As the auction starts, Wilf Mould maintains a steely concentration as Paul stands at the side and speaks to the camera as bids start to rattle in, many of them from the internet. He then interviews sellers at the rear of the hall – there’s a lot of drama as Wilf teases out the bids.
But what of the sellers? One of the more poignant stories came from Jenny Greenhalgh, a retired university librarian from Morecambe. She found a collection of 200 postcards in a house she had purchased. Many were from a soldier called George Atkinson and were sent from the trenches in the 1914-18 War to his sweetheart Gladys Harper. ‘They are very affectionate messages,’ said Jenny. ‘It’s a very romantic story and I hope they fact both sets of postcards were found together means they had a happy ending.’ They were estimated to be worth £60-£100.
Len and Nina Walker, also from Morecambe, were there to sell to Victorian walking canes which had been bought from a charity shop for a few pounds. Although they had been valued at between £100 and £150 Len was less than keen to see them go.
Nina explained that Len was an inveterate collector and their house was bursting at the seams with anything from a large collection of vintage kites, to china vases, glassware and old tools. ‘When we moved house we had to get rid of everything of mine but I got to keep the husband,’ she laughed. ‘We now live in a Tardis!’
David and Judith Van-Boyd, of Higher Walton, were selling a wooden fruit bowl carved by Derek Slater, known as the ‘Lizard Man’ because he always included the reptile in his designs. They found it in a charity shop and were hoping the cash would help them to celebrate their 55th wedding anniversary.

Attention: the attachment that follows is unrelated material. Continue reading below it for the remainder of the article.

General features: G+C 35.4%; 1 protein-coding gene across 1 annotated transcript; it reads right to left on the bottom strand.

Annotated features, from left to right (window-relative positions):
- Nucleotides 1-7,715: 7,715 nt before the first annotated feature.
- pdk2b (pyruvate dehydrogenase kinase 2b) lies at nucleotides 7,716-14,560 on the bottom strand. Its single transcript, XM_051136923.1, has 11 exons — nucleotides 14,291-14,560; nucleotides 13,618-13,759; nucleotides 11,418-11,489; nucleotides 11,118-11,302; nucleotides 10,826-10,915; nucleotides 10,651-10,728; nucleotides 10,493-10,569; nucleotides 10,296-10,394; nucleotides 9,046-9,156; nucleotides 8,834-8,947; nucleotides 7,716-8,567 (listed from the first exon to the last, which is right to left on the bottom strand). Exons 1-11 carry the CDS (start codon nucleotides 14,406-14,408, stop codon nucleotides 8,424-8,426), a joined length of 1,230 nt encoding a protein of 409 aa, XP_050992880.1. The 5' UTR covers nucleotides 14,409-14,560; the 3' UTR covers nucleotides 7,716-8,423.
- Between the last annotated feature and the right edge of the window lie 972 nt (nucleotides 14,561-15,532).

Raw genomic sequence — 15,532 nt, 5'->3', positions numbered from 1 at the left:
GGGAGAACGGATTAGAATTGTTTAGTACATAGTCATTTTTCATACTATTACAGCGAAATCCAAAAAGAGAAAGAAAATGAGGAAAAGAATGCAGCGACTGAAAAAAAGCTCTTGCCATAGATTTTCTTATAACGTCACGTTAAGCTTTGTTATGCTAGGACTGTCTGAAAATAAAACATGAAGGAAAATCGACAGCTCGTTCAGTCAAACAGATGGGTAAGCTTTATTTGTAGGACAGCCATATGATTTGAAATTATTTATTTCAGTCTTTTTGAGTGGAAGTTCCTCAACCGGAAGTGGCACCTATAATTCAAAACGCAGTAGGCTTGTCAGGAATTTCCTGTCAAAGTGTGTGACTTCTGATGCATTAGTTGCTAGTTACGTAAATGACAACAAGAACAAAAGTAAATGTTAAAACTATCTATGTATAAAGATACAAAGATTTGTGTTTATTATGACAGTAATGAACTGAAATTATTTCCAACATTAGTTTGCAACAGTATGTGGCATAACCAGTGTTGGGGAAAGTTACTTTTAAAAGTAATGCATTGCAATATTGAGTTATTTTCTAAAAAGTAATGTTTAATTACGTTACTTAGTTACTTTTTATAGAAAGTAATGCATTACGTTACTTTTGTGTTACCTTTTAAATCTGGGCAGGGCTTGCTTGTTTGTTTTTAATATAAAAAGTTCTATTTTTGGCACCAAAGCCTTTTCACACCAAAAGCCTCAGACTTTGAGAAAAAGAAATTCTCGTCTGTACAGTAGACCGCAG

Susan Messom was at the sale with her husband David to see her great grandmother’s gold fob watch sold. Susan, from Rochdale, said: ‘We’ve no one to pass it on to. It just sits in a drawer at home so we thought we’d put the money towards a holiday.
‘We are great fans of the programme and we buy and sell small items at auctions. It seemed like a fun thing to do.’
After the sale, auctioneer Wilf said: ‘I think we sold everything bar two lots and most items went for well over their estimates. There was a lot of interest in a man’s Rolex Oyster wristwatch. It was bought in Kuala Limpur in 1956 and came complete with the original documentation. The estimate was £200-£300 but it sold for £1,500. These smaller men’s watches are now very popular with women.’
Among the documentation was the original guarantee, which was fortunate as – despite the price – the watch no longer worked!
Liverpool auctioneer Adam Partridge has been part of the Flog It! team for well over a decade. He believes the programme has helped to revive interest in Britain’s salerooms and he is less than enthusiastic about some of the other antiques shows on TV.
‘These programme have got people interested in antiques and Flog It! has, in a way, been good for auction houses and not so good for dealers,’ he said. ‘I was on Bargain Hunt but it’s Flog It! that is held in high regard because it reflects the real world.’
There are programmes that show experts bowling into antique shops and beating down the dealers to accept silly prices. ‘People think that’s how it works in the real world,’ said Adam. ‘But these are really just game shows and they are held in a pretty dim light by the trade.
‘When I was on Bargain Hunt people in the trade said I wasn’t welcome and I can remember once someone shouting “Judas” at me, which was a bit extreme! There is nothing contrived or staged about Flog It! That’s not something you could say about certain other shows.’
Silverwoods auctioneer Wilf Mould agrees. ‘I’ve always said that of all the programmes, Flog It! is the one we are happiest to have at our auctions. It’s a serious show.’